Despite international action and growing warnings from scientists about the potential impact of climate change, a new report shows that, while central banks are engaging with the notion of climate risk, that’s a far cry from action.
- Central banks are performing well on advocacy and research around climate risk but that doesn’t equate to effective action.
- Climate risk can result in instability within the global financial system through cascading effects across the energy, food and water systems.
- The latest sustainability ranking of G20 central banks argues that support for the green transition is key to securing financial and price stability.
As Hoesung Lee, chair of the Intergovernmental Panel on Climate Change (IPCC), said in October 2022: “There is no more time for half-measures or complacency.” He highlighted the fact that average annual greenhouse gas emissions in the last decade have been the highest in human history. He added: “The impacts and risks of climate change are becoming increasingly complex and more difficult to manage.”
Droughts, floods, wildfires and heat waves are causing significant economic, social, and human damage. At the same time inflation, driven by the volatile price of fossil fuels, has highlighted that renewable energy provides an affordable, accessible and sustainable alternative to fossil fuels.
Billions however continue to flow towards the fossil fuel industry. Since the signing of the Paris Agreement in 2015, over $400 billion has been invested in oil and gas by European banks alone. According to Share Action, $38 billion of this came from the Net Zero Banking Alliance, highlighting a lack of credibility in financial institutional target setting. What is necessary to successfully address climate change is decisive action by central banks to realign capital flows with a credible net zero pathway, and prevent financial institutions from locking in long term environmental and climate risks.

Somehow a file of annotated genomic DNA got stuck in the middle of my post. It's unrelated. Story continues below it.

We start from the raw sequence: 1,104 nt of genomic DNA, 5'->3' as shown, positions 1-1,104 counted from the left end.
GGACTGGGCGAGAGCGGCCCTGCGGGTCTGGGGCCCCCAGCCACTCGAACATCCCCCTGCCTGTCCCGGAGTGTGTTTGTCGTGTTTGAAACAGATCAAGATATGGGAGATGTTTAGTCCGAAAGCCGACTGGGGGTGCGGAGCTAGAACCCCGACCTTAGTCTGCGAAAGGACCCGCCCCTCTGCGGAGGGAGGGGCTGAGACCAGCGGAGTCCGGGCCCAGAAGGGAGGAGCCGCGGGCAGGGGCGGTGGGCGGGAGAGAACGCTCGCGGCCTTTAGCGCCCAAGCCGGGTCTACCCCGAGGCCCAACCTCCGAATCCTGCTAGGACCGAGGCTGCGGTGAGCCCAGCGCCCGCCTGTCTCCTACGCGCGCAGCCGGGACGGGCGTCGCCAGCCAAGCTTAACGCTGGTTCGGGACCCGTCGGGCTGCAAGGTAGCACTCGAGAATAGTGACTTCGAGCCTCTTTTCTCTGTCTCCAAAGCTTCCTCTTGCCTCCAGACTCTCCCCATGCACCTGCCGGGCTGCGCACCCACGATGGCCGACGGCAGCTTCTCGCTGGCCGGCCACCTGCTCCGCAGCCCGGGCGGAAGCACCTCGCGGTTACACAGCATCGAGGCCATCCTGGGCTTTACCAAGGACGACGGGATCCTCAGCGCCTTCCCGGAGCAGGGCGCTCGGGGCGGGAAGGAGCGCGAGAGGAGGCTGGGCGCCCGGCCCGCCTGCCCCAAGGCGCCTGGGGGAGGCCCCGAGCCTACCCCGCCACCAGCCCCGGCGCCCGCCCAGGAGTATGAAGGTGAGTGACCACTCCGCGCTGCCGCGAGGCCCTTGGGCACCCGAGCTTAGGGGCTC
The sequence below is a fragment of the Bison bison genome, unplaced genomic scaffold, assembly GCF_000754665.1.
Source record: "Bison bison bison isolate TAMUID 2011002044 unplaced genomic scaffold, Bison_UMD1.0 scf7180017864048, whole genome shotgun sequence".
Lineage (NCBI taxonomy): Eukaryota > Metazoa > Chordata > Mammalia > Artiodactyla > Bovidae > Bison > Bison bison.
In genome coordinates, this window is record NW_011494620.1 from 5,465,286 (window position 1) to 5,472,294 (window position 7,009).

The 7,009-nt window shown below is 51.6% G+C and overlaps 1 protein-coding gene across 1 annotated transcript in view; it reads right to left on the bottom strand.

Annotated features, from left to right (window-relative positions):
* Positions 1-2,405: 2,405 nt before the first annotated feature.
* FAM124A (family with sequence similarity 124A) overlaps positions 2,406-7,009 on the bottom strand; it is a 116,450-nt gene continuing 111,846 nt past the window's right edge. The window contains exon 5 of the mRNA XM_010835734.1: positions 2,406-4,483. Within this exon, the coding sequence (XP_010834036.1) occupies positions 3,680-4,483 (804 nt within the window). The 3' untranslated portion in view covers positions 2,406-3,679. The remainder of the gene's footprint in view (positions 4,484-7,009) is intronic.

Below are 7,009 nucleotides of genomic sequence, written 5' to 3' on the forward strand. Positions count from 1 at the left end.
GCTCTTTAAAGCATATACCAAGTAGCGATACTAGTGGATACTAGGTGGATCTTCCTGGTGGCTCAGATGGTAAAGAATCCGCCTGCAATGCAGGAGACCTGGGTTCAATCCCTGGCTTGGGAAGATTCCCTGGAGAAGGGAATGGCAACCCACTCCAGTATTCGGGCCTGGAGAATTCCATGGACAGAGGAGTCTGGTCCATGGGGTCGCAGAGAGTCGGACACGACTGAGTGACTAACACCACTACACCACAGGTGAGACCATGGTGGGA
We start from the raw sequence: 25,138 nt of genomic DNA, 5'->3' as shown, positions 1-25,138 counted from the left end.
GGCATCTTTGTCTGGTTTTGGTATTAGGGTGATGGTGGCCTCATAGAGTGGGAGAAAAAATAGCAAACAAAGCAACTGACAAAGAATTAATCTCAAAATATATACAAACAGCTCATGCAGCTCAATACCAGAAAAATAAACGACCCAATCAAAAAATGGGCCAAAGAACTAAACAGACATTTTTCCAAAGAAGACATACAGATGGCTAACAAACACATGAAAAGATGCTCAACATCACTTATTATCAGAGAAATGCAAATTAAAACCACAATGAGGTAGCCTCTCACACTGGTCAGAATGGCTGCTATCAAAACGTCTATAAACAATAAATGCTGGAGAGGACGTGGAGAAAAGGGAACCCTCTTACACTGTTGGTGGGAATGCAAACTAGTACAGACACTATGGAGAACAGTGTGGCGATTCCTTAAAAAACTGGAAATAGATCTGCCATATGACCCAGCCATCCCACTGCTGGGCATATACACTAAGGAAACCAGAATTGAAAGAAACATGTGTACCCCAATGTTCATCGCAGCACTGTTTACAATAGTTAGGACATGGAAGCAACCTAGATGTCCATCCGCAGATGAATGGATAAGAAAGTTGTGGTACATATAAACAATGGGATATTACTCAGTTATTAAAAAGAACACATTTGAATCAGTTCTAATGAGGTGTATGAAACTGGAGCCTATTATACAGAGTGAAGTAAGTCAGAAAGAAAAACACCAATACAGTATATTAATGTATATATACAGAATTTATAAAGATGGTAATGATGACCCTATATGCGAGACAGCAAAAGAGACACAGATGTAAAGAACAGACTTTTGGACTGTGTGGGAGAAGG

Unfortunately, according to the 2022 update to Positive Money’s Green Central Banking Scorecard, central banks are effectively failing to address the issue of climate change. The report looks at four areas for action from central banks, finding that, while 17 out of 20 central banks now score full marks on their research and advocacy efforts, there is still much to be desired across three other areas of concern: monetary policy, financial regulation and leading by example.
The report shows that, while central banks are aware of the risks that climate change poses for financial stability – and the various avenues for action that central banks can take – some of the biggest polluters are still very slow in implementing concrete steps. The only central banks that come out with slightly better scores are the ECB and three of its member states: France, Italy and Germany.
Why should central banks care about climate change?
The authors argue that the energy crisis, as well as extreme weather events, have highlighted the ways in which the environmental crisis can undermine the basic conditions for price and financial stability, and jeopardise central banks’ ability to fulfil their core mandates. They also warn that interest rate rises risk choking off capital-intensive green investments whilst doing little to address supply-side inflation caused by oil and gas price volatility.